A punch line of a pastime in North America, biathlon is wildly popular in Europe and nothing less than sacred pageantry in Russia, where it helps get people through long, dark winters. If they don't walk miles from town in cold-weather finery to line a course, they'll park themselves in front of the zomboiashik, the zombie box, where compact racing loops, production techniques like split-screen and digital scoring, and exciting events such as the pursuit, mass start and mixed relay make the action compellingly telegenic. Now the most popular televised winter sport in Europe, biathlon is expected to attract a cumulative viewership of a billion people this year between its World Cup and Olympic audiences. "It's like NASCAR in that people are waiting for the crash, the big blowup on the shooting range," says Tim Burke of the U.S., who won silver at last year's world championships only to miss the podium in two tries last week. "Which they very often get."
The sport that is sometimes called "Russian Formula 1" has roots in the host country that go back to the 1930s, when the Soviets installed their Ready for Labor and Defense program for the entire population, with 10 benchmarks for physical fitness. Two of those prescribed standards assessed rifle marksmanship and cross-country skiing. "[Russian men] all served in the army, where we had to run on skis and carry rifles," says Igor Leonartovich, a military vet from the Temenskaya Region, who was watching the first day of competition. "So this is a sport we're close to."
The Red Army had a brutal introduction to shooting on skis during the 1939--40 Winter War with Finland. Soviet generals thought they could overwhelm the enemy with artillery, but instead got bogged down by the guerrilla savvy of Finnish ski troopers, suffering a half-million casualties over three months. The U.S.S.R. learned its lesson and developed ski troops of its own. Cowled in white uniforms, they used similar tactics two years later to repel the Nazi advance.
With the dawn of the cold war, the twin disciplines prospered as sport. Biathlon aligned with the government's obsession with protecting its 3,700-mile western border and offered an instructive counterpoint to that bourgeois favorite of the decadent West, downhill skiing. As a tool to build patriotism and vigilance, nothing was more symbolically powerful than a huge biathlon or cross-country event named after some athlete who had been among the 27 million Soviets killed during World War II, or as it's known in Russia, the Great Patriotic War. After winning medals at the 1964 Innsbruck Olympics, Alexander Privalov and Vladimir Melanin paid a visit to the Politburo. "You fellas shot good and straight," Nikita Khrushchev told them. "If one of our enemies makes it across our border, shoot him right in the forehead!"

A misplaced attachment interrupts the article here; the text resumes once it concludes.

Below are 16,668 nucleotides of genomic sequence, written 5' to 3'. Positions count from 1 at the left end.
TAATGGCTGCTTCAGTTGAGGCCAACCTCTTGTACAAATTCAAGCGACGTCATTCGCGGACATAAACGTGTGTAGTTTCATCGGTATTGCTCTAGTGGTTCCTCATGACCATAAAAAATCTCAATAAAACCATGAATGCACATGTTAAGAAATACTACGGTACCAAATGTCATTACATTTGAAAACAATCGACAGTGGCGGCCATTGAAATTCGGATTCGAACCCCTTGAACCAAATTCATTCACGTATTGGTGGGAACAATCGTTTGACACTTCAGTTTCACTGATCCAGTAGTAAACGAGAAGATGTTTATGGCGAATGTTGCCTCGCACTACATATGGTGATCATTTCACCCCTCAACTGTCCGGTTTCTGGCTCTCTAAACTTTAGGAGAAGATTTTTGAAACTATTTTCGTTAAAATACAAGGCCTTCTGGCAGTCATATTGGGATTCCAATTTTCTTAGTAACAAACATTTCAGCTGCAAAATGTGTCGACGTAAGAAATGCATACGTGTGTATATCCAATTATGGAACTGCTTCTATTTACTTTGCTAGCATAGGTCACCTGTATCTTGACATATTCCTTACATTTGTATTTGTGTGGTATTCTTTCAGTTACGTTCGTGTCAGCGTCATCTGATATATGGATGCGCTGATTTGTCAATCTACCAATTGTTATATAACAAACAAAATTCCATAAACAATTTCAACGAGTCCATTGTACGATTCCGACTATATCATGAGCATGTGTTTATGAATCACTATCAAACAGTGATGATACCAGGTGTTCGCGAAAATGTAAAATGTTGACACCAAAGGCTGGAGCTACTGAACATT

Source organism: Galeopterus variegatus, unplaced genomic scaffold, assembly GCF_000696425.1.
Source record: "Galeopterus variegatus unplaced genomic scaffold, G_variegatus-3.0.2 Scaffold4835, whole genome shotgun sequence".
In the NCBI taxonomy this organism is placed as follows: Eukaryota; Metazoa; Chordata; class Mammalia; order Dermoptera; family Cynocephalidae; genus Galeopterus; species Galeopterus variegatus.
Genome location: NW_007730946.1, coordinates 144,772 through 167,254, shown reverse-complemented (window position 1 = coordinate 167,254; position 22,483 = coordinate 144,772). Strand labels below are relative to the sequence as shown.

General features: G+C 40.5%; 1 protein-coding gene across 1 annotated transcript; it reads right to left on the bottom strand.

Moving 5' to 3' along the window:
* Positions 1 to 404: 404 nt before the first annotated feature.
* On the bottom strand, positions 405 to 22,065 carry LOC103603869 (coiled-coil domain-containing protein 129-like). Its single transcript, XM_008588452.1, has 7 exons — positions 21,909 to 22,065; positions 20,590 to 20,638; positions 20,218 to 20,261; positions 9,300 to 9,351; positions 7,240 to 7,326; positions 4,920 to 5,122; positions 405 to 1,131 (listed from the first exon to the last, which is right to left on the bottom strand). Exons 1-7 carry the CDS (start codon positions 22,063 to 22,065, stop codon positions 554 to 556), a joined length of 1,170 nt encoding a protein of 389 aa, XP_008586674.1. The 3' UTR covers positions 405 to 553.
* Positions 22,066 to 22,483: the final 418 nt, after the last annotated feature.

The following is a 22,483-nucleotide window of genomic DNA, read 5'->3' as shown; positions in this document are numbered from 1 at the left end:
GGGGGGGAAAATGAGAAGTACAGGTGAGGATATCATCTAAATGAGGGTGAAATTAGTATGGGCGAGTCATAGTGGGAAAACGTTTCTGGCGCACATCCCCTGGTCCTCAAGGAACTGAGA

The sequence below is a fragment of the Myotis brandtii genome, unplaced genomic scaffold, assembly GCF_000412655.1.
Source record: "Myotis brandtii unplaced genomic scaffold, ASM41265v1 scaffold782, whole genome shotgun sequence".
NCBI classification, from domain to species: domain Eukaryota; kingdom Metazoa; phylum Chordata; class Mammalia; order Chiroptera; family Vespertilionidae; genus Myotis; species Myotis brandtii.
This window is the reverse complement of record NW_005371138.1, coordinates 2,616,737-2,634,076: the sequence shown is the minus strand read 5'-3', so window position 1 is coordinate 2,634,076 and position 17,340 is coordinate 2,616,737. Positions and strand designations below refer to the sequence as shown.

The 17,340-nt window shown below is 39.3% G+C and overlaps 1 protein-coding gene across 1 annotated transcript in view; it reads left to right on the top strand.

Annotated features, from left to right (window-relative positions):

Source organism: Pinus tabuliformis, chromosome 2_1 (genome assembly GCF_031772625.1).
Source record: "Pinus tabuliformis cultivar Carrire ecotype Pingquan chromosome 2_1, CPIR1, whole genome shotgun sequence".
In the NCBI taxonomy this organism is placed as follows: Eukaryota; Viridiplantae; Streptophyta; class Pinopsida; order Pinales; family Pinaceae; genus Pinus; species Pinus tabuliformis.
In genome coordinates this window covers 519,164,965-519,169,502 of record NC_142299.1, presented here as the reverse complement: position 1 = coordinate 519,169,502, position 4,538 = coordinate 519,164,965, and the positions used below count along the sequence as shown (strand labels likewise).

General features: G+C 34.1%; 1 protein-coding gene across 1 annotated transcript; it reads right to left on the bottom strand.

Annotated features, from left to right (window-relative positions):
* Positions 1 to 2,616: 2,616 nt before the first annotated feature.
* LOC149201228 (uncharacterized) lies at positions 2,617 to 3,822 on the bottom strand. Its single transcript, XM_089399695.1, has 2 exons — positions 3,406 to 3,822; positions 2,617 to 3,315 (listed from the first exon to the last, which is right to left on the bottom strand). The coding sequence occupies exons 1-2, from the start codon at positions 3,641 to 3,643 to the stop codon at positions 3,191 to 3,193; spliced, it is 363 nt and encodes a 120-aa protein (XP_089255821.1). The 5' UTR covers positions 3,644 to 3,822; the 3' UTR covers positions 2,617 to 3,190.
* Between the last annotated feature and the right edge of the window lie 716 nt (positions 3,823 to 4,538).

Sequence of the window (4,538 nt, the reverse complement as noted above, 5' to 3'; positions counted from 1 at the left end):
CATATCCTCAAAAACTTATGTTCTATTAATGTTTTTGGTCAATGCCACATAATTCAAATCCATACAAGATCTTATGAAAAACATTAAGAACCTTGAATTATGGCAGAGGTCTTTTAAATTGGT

The U.S.S.R. won almost half of all Olympic biathlon medals during its existence. But after the fall of the Soviet Union, demilitarization and political turmoil led to gun control measures that stunted the sport's growth. References to Soviet successes, like the nation's sacrifices during the Great Patriotic War, began to disappear from Russian culture, as did agitprop depictions of citizens on skis with rifles. But today, as many citizens feel nostalgia for the Soviet era, movie houses again screen celebrations of the war in which Russians were the good guys, and biathlon is back in its place of importance. Eight former biathletes took part in the Sochi torch relay and a recent poll ranked biathlon as Russia's second-favorite winter spectator sport, behind figure skating but ahead of hockey. "Those bombings before the Olympics took place in Volgograd, which isn't far from Sochi and the Islamic insurgency in the North Caucasus," says W.D. Frank, the American author of Everyone to Skis! Skiing in Russia and the Rise of Soviet Biathlon. "And Volgograd used to be Stalingrad, as in the Battle of Stalingrad, which is forever connected to wartime devastation. So biathlon takes on that much more meaning at these Games. We might view the sport as a quizzical sideshow, but to Russians, their national pride and security hang in the balance."
In the game of adopt-a-sport that oligarchs play, Mikhail Prokhorov, the nickel magnate who owns the Brooklyn Nets, took over the Russian Biathlon Union five years ago. But with his money has come a series of doping positives, including two suspensions on the eve of these Games. Meanwhile, a public rift has opened up between two coaches, Wolfgang Pichler, a German hired gun, and Vladimir Korolkevich, who was recently promoted ahead of him. None of this can be helpful for athletes competing in a discipline that has been called "a golf tournament on speed." As the high-performance director for the U.S. team, Bernd Eisenbichler, says, "This sport is all about pressure management. And the pressure is incredibly high for them, with their long tradition and being on home soil."